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The effect of changes in house dust mite allergen exposure on the severity of asthma


Dr G. Marks, Institute of Respiratory Medicine, Royal Prince Alfred Hospital, Missenden Road, Camperdown, NSW 2050, Australia.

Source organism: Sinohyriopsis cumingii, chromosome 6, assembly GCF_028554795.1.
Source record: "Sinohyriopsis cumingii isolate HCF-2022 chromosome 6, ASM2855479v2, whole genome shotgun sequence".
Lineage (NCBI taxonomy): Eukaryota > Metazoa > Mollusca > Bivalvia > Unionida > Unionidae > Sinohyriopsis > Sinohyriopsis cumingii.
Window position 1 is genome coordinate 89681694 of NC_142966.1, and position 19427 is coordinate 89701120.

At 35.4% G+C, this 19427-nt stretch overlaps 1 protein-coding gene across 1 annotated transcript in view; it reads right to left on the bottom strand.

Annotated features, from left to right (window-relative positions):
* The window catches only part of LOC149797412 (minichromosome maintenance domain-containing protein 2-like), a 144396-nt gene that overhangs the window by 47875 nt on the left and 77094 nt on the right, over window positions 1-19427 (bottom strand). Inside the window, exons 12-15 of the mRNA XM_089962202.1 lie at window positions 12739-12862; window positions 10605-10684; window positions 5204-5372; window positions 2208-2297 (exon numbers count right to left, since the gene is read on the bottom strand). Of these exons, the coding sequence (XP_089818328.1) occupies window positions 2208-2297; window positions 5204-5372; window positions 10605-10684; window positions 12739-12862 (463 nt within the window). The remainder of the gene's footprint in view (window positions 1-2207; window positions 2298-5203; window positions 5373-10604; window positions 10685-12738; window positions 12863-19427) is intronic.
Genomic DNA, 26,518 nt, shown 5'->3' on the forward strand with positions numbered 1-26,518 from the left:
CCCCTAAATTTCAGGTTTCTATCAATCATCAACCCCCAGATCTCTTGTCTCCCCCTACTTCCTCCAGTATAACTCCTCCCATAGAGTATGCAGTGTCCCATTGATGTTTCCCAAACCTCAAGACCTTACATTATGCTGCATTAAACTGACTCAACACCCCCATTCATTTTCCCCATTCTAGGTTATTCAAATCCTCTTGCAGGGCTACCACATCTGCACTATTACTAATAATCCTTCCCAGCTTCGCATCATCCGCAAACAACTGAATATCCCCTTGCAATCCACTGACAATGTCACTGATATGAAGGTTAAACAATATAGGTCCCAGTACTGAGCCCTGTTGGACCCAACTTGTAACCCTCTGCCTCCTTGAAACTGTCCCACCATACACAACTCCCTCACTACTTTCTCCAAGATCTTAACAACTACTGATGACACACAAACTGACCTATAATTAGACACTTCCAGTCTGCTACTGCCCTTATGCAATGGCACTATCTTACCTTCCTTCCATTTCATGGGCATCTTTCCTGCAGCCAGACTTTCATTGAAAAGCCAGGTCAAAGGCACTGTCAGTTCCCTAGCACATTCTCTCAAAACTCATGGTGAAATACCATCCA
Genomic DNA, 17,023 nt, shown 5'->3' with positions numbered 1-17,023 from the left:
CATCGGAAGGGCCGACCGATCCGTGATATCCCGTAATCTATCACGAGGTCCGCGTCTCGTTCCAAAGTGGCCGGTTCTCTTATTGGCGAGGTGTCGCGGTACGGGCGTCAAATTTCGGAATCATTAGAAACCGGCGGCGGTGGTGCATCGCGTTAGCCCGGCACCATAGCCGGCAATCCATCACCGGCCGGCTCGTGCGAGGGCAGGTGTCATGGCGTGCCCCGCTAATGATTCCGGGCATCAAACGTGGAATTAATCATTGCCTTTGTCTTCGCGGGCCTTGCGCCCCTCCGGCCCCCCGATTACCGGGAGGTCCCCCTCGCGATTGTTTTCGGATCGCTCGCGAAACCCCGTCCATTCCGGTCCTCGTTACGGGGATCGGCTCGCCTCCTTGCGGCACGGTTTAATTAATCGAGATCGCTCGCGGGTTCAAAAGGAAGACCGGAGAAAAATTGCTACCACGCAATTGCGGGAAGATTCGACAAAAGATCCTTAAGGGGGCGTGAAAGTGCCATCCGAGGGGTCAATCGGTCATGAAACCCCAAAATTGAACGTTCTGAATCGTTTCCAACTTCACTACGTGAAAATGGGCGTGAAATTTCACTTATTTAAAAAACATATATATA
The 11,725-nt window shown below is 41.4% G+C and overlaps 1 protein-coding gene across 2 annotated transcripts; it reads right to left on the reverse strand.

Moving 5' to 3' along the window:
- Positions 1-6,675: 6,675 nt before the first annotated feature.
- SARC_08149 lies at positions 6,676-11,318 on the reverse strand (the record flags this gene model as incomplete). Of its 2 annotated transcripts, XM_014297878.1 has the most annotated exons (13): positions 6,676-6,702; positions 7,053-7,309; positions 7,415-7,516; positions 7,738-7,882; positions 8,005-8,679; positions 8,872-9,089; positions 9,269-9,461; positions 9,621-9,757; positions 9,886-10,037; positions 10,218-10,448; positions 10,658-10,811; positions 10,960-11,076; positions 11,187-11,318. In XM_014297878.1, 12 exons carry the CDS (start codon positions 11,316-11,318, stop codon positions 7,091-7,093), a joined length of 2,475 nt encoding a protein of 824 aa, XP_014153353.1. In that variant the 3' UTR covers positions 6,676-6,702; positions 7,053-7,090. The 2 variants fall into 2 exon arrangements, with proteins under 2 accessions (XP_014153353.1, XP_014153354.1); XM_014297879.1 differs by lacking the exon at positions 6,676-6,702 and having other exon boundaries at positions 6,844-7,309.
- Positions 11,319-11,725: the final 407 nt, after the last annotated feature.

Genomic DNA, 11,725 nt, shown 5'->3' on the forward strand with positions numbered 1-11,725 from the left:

To measure the association between changes in house dust mite (HDM) allergen Der p I exposure and changes in the severity of asthma, we re-analysed data from a clinical trial in which 34 HDM-allergic subjects with asthma (18 women, mean age 35 years) were followed for between 3 and 12 months. The concentration of Der p I in fine dust from the bed, the bedroom floor and the living room floor was measured at 3-monthly intervals along with assessment of subjects' spirometric function and airway hyperresponsiveness (AHR, measured by histamine inhalation test). Daily symptom scores, morning peak expiratory flow rate and peak flow variability were measured throughout the study period. The mean Der p I concentration in the bed at baseline was 25.4 μg/g (95% CI: 15.8–40.6). During the course of the study large within-subject fluctuations were observed in allergen concentrations and in the measurements of the severity of asthma. Changes in allergen concentration in the bed were significantly correlated with changes in AHR (P= 0.003) and symptom score (P= 0.04). Changes in allergen concentration in the living room floor were correlated with changes in symptom scores (P= 0.01). Although these correlations were significant the magnitude of the effect was relatively modest. We conclude that a large reduction in HDM allergen concentration, particularly in the bed, results in a modest reduction in AHR and improvement in symptoms in HDM-allergic subjects with asthma.

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